Early stages of trial show potential for combining Amazon AI software with other devices as part of adult social care
Hampshire County Council has identified the potential to use Amazon Alexa software and associated devices to support people with severe disabilities.
Graham Allen, director of adult social care for the county, told the ShareDigital conference yesterday that this has been one of the early achievements of its programme of trials of the use of the technology in social care.
The council received a small amount of funding from the Department of Health last year to do a proof of concept for the use of Alexa in the sector. This has involved working with its telehealthcare partner, the Argenti Telehealthcare Partnership led by PA Consulting, and aiming to set up Amazon Echo devices for 50 social care clients over the course of the year.
“We found in the application of Alexa that it is very supportive of particular commissions. It can unlock real opportunities for people with life-limiting conditions such as multiple sclerosis or motor neurone disease,” Allen said.
“We’re at the point of linking Alexa to other technologies in the house. One of the interesting ones is the Amazon Firestick to watch TV. We’ve been working with partners to ensure you can work it through Alexa without having to push the button on the remote control.”
He pointed out this can provide a significant improvement in the quality of life for people with little or no mobility.
“The technology is not important; it’s what it’s delivering in terms of the outcomes for people,” he said. “It’s about enabling people to live well rather than simply live.”
Up to the middle of last month, the council has installed 25 Echos for clients and had another six scheduled, against a target for the year of 50.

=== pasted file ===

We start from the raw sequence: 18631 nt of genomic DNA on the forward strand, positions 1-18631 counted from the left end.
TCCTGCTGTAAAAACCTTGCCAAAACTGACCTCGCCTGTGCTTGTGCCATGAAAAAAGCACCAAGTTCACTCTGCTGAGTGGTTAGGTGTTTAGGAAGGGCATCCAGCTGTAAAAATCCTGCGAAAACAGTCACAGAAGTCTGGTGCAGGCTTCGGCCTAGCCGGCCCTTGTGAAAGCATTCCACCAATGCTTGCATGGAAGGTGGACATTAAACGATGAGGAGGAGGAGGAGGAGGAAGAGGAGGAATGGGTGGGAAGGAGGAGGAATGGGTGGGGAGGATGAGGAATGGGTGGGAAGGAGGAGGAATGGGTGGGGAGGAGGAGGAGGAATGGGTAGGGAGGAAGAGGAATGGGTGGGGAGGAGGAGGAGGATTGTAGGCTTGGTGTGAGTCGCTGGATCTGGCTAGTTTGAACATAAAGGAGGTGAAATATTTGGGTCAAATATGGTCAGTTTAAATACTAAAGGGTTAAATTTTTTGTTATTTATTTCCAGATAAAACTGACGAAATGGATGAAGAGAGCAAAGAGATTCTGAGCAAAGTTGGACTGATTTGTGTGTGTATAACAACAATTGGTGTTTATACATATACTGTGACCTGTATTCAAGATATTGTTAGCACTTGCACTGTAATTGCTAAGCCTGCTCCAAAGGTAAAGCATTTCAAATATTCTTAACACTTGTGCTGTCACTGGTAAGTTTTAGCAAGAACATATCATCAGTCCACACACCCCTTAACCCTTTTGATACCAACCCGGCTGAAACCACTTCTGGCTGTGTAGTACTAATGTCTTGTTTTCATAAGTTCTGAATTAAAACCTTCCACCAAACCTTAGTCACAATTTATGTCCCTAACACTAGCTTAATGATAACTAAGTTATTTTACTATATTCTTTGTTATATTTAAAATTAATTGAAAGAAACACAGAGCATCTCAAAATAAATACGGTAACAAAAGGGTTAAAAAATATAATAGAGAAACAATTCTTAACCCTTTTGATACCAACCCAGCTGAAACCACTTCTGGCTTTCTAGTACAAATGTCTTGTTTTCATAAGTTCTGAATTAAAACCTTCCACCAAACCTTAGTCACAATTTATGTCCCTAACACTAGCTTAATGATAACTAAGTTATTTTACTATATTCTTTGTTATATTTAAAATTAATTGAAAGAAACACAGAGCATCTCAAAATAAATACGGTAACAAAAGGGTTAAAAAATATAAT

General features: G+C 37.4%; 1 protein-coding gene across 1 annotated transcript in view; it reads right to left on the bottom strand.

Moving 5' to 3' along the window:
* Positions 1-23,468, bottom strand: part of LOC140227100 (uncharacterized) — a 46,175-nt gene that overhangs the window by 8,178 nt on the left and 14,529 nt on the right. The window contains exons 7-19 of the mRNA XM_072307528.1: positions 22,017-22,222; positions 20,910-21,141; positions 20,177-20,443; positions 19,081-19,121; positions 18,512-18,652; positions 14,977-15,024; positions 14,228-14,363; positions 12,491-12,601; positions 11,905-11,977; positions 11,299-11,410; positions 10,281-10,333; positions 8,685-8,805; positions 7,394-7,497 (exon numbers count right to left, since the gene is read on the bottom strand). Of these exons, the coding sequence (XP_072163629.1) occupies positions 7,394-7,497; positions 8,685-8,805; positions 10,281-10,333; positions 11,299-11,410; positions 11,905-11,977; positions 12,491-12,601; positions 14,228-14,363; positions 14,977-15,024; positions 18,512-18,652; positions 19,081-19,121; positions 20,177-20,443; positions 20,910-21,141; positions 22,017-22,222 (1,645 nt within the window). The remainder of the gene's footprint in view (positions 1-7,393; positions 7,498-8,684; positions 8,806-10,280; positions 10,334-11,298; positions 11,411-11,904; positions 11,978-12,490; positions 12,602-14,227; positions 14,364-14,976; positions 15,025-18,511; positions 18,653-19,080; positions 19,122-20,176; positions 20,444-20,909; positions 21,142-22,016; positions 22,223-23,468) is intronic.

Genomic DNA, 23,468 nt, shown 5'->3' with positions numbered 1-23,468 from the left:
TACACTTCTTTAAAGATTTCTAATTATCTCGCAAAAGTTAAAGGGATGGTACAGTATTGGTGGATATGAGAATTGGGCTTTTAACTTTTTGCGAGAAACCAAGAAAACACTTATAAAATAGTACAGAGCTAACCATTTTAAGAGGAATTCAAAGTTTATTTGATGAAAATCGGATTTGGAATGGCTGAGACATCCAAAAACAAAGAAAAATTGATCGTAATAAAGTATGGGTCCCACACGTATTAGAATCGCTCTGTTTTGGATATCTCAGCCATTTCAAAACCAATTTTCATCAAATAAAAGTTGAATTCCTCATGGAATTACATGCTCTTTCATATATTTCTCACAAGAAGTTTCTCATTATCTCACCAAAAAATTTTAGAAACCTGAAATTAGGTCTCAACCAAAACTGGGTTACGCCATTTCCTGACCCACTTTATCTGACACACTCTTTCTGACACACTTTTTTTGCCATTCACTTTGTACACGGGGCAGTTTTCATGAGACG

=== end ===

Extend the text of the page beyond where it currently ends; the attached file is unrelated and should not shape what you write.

Allen emphasised, however, that Hampshire is not committed to seeing Alexa as the key technology for all of its telecare services.
“We are agnostic about the technology we use,” he said. “We think about outcomes and how they can be best delivered to help our population.”
He added that there are now about 9,500 people using the council’s telecare service, and of those more than 5,000 only have a telecare solution.
“Four or five years ago telecare was layered on top of other solutions, as an ‘in addition to’,” he said. “We went back to ground zero and it became an ‘instead of’. Part of our success is that we’ve managed to replace a lot of traditional forms of service through the application of technology.”
He cited reducing social isolation through the provision of tablet computers as an example.
This has also contributed to the department delivering £43.1 million of savings over the past two years. A new programme will be aimed at delivering a further £56 million of savings – 19% of the budget.
"We cannot do that kind of transformational change without harnessing the power of technology," Allen said.